The Swedish King condemned the country for its actions throughout the coronavirus pandemic this year, claiming his country has “failed” to save lives. King Carl XVI Gustaf made the comments during an annual TV review of the year with the Royal Family. But why did the King of Sweden condemn his Government’s Covid-19 plan?
Sweden has confirmed 357,466 coronavirus cases since the beginning of the pandemic.
There have been 7,893 deaths since the outbreak began.
The country has never imposed a full lockdown, unlike many of its neighbouring countries.
Sweden has implemented an anti-lockdown strategy, heralding it as a real success.
However, officials have been unable to ignore the significant rise in Covid cases since November.
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King Carl added he was increasingly frightened of catching Covid-19.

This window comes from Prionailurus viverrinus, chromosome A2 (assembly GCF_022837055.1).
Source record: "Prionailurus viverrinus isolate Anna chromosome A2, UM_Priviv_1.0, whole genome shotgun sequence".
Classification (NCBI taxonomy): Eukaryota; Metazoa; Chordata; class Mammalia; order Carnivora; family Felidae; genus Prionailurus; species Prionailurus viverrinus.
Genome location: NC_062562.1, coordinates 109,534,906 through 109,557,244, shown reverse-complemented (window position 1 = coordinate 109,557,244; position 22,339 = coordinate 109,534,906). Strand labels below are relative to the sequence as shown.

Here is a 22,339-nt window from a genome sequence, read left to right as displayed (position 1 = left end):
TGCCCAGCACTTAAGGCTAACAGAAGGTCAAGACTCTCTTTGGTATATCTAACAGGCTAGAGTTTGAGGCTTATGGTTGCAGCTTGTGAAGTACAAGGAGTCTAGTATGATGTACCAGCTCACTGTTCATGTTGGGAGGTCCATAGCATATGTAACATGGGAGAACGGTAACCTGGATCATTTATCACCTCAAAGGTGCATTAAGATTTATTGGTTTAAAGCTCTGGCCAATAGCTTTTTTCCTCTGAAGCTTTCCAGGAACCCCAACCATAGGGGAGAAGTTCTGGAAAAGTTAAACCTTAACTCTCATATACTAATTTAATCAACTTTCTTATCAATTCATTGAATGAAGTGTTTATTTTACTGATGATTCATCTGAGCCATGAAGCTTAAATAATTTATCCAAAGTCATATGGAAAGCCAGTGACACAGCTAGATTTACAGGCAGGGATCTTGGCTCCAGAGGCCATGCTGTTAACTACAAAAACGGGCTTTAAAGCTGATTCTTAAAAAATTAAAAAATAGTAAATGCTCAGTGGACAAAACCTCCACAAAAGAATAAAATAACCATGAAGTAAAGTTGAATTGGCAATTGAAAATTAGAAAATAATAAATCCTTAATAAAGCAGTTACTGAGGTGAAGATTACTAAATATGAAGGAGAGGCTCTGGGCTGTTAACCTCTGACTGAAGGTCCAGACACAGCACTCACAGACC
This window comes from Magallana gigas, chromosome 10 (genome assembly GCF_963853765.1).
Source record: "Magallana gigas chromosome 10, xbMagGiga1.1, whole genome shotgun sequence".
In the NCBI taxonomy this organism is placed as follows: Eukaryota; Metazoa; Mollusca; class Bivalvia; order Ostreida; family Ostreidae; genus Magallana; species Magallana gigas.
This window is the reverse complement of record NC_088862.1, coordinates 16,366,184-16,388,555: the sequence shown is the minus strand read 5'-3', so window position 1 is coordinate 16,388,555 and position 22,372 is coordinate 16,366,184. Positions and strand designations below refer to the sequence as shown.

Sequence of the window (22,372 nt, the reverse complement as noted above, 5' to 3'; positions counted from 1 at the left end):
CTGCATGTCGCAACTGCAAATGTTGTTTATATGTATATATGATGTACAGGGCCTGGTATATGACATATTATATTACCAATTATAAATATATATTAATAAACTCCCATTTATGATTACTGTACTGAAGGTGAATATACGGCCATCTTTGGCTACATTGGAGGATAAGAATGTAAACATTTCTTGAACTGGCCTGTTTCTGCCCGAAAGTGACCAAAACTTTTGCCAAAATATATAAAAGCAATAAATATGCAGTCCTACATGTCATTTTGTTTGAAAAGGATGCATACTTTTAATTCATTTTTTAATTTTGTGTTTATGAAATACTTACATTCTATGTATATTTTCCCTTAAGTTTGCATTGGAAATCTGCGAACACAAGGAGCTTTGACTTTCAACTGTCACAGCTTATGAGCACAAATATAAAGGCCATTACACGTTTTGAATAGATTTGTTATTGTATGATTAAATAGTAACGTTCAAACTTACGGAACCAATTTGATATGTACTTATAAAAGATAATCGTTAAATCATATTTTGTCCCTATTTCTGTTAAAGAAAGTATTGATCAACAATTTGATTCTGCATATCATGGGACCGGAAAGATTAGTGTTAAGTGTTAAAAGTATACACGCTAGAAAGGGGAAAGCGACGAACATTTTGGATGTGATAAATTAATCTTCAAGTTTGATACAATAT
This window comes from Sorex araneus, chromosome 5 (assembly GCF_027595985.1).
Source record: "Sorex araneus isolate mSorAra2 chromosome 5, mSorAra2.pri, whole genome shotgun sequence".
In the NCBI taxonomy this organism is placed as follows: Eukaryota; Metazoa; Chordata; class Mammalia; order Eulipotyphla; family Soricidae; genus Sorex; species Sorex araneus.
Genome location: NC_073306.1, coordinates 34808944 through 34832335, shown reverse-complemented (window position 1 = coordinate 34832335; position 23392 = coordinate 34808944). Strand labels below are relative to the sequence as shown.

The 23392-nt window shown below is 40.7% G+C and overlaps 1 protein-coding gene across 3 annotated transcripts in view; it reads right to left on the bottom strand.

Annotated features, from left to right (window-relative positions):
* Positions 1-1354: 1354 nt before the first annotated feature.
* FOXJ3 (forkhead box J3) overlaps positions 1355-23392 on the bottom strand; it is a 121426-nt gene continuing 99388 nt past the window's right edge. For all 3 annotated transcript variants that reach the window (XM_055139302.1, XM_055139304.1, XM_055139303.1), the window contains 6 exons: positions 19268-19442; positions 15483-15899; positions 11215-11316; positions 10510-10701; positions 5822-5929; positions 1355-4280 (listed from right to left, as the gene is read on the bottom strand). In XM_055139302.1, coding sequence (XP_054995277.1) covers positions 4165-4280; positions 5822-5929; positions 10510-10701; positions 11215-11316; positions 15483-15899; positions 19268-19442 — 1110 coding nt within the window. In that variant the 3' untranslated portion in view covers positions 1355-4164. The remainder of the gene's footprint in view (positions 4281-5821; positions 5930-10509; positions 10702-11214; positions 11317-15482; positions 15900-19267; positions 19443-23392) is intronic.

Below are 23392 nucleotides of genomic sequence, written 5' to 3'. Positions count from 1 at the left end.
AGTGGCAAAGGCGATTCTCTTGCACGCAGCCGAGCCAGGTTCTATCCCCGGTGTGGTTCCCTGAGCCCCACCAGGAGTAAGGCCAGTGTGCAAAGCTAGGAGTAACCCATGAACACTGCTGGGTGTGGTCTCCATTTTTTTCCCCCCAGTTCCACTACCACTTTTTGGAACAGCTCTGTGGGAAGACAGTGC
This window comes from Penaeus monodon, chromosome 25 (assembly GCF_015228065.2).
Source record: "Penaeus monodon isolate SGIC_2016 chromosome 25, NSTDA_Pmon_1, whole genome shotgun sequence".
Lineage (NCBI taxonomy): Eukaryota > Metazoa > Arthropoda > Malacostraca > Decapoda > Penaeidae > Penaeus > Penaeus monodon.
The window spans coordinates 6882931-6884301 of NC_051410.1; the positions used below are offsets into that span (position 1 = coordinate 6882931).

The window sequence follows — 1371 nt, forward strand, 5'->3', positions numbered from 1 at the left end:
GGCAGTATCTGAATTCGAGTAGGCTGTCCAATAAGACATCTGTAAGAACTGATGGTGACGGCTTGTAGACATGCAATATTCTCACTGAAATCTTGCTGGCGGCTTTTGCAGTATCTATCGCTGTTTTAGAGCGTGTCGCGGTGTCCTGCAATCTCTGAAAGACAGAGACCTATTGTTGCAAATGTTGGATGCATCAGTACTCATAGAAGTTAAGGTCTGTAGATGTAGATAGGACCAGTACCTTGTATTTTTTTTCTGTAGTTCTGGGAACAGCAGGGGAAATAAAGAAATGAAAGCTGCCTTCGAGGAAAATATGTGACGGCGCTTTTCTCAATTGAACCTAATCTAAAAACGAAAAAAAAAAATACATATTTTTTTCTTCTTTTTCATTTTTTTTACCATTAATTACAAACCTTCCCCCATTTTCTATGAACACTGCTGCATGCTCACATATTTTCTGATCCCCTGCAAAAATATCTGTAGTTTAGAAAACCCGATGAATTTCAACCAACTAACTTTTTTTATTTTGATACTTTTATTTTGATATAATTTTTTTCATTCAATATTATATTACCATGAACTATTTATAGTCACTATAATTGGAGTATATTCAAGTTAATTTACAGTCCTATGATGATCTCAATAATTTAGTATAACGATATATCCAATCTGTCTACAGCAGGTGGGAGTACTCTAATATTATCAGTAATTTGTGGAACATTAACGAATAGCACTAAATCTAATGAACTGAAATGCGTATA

The 74-year-old King said: “Lately, it has felt more obvious, it has crept closer and closer.
“That’s not what you want.”
He also admitted 2020 has been a “terrible year”.
More of Covid-related deaths have been among those aged 70 and over, and nearly half of all Covid deaths have been in care homes, the government says.
Prime Minister Stefan Lofven said he agreed with the king’s remarks.
He told reporters: “Of course the fact that so many have died can’t be considered as anything other than a failure.”
Mr Lofven added: “It’s when we are through the pandemic that the real conclusions can be drawn.”
Throughout the crisis, Sweden has appealed to citizen’s sense of responsibility and civic duty in lieu of imposing nationwide lockdown measures or mandating the use of face masks.
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This week, schools in Stockholm asked to switch to distanced-learning for 13 to 15 year olds as soon as possible.
This request came a week after a nationwide decision on December 7 to switch to distanced-learning for those aged 16 and over.
New social distancing recommendations are due to come into force on Monday.
Swedes have now been advised to meet a maximum of eight people, gather outdoors if possible and avoid travelling by train or bus.
A formal ban on public gatherings of more than eight people remains, affecting events such as concerts, sports matches and demonstrations has also come into force.